The part of this question that raises red flags for me is the line:
However, many timesit [sic] is good to have a wide spread of grades.
Why? This seems backward reasoning to me wherein you know the distribution of grades that you want to give and are figuring out how to design the test to fit that distribution.
Your assessment should be criterion based. Look at your learning objectives for the course and design the assessment accordingly. For example, here is my scheme of work for one course. Note in the introduction how the skills are knit to the grades.
In designing the exam, the question that I have always before me is:
"What competence can I use this question as evidence for?"
I also imagine the following scenario. Suppose that a year later, another lecturer storms in to my office and demands to know why I gave a particular student a particular grade. What will I answer? That they scored 52 points? That they hit a particular number of standard deviations away from the mean? Or that in their exam then they demonstrated that they met the criteria for the given grade?
So when I have complete freedom to set the exam and the assessment criteria, then I design my exam by these principles. Each indecomposable unit on the test will be used as evidence for their grade, but each such unit comes with a maximum grade that it can be used for. So when assessing for an E, I ask "Has this student shown sufficient evidence that they deserve an E?" meaning that I count the number of answers rated "E" or above. If this is sufficient, they have secured an E. Next, I look at the "C" grade. Any answers rated only E are now dropped. Note that some answers could only get an E so these are automatically dropped. I do the same at the "A" grade. For "B" and "D", I take these to mean "almost the grade above". So a "B" is a "low A", not a "high C".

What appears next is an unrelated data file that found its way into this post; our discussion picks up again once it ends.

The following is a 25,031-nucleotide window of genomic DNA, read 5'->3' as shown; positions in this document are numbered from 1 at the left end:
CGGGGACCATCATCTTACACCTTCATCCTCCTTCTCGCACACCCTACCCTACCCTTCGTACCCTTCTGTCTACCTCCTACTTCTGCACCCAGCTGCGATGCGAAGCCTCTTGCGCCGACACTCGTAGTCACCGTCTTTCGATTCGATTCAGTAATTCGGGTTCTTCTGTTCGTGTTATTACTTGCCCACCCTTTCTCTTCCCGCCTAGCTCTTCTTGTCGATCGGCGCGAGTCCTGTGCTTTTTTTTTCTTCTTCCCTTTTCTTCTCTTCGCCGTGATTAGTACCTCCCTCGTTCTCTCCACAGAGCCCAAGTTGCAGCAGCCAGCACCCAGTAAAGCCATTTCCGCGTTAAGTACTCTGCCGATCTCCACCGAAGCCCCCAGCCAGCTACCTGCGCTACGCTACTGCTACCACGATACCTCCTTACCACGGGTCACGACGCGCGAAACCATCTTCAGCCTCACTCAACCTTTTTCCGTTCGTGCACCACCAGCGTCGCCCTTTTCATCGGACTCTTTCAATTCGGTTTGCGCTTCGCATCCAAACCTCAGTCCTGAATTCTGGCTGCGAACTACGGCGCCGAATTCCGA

As an example, here's an exam designed on these principles. I don't say that it is perfect. Note the first question only asks about definitions and statements. So the answers to this question can only count for an E, but I give them lots of opportunities to show that they have achieved that level. The other questions basically allow for Cs and As (one part of each question can be given an A, I'll leave it as an exercise to work out which part).
In short, if you are worrying about the distribution of grades then you are worrying about the wrong thing. If you are worrying that the grades are not knit to the desired competencies of the course, then you are worrying about the right thing and the solution is obvious: test for the desired competencies, not for anything else. And never grade by just adding up points.